- Hulya Arik – University of Toronto, Scarborough
- Secil Dagtas – University of Waterloo
- Johanna Reynolds – York University
The Regional Studies Research Network, Politics of Displacement, Identity and Urban Citizenship in Migratory Contexts, organized a workshop in Lyon, France, June 26-27, 2018, titled Displacement, Transnational Mobility, and Religious Realities. It focused largely on religion as a productive lens with which to examine the knowledges, representations, and socialities of displacement and transnational mobility. This focus aimed to address the shortcomings of secular epistemologies and top-down perspectives in understanding the lived realities and spatial experiences of displaced populations. We adopted a transnational approach that is attentive to regional and historical particularities, and sought to start a conversation about these topics between scholars and civil society actors specializing on territories and urban spaces across the Middle East, Europe, and the Mediterranean. The workshop included two panels and a public roundtable with participants from Canada, Germany, Turkey, France, Egypt, and Greece.
The Network’s second event consisted of two special sessions at the RSA Annual conference “Pushing Regions Beyond its Borders” in Santiago de Compostela between 5-7 June, 2019. The special sessions addressed issues related to transnational methodologies, global citizenship, migration and regional identities. In the first session, the panellists discussed transnational approaches to politics that put into question pre-conceived notions of national and regional borders. The second session focused on migration, hospitality and the politics of exclusion in two separate geographical contexts: Syrian refugees in Turkey and Spain’s relationship with the Western Sahara. These two special sessions expanded the Research Network’s aim of highlighting alternatives to top-down and nation-state focused perspectives of displacement, prioritizing transnational and regional approaches, as well as historical particularities of migration contexts.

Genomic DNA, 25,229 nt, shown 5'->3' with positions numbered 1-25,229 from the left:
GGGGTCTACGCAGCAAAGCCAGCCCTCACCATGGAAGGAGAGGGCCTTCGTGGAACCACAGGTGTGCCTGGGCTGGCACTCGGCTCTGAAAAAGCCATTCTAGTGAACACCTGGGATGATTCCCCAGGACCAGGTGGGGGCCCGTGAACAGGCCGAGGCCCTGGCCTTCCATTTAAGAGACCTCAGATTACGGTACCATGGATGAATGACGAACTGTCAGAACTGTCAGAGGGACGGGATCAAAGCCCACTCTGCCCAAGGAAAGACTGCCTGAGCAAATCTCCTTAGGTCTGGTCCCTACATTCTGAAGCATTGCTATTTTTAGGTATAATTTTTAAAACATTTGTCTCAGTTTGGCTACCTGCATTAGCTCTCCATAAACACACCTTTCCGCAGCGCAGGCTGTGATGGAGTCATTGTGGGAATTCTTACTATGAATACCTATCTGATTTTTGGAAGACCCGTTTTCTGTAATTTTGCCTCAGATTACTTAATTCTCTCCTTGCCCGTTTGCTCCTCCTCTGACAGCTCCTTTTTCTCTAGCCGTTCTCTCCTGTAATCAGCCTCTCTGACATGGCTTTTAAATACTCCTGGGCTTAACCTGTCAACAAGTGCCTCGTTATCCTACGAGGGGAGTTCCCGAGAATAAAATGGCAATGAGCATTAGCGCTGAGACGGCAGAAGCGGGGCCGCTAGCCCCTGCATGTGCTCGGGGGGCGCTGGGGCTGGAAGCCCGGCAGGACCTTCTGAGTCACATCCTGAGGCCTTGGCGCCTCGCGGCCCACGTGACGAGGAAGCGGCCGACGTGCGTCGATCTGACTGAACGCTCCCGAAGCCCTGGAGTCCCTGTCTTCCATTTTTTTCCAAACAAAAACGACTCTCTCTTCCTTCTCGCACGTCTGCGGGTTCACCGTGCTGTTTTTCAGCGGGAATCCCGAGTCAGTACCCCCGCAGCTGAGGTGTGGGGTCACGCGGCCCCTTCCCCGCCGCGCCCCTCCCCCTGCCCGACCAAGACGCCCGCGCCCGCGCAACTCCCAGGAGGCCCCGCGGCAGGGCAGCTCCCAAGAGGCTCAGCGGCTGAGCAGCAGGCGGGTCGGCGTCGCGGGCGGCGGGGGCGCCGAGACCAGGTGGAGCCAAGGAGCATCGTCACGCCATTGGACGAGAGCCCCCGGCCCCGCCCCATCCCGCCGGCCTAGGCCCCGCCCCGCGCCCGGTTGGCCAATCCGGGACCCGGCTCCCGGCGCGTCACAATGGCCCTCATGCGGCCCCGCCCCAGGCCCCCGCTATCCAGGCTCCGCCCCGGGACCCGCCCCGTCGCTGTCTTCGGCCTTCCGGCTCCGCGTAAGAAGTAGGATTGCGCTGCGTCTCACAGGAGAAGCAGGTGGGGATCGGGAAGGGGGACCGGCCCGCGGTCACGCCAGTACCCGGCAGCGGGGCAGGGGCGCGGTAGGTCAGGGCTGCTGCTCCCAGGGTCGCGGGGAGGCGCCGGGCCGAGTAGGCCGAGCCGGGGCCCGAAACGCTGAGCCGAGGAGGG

On March 10, 2020, the Network organized its third event on Participatory Action Research and Ethnographic Theatre. This event took place in Toronto, Canada, and focused on participatory action research and ethnographic theatre as research methods. We were joined by Yusuf Zine, director and producer of I Am Rohingya, a documentary film that follows fourteen Rohingya refugee youth who re-enact their harrowing experiences of the genocide in a live theatre production. In this workshop, Zine engaged with a range of topics including storytelling, performance, self-reflection, and political agency/activism.
A future event was planned for CAG in spring 2020, however the conference was cancelled due to the COVID-19 pandemic.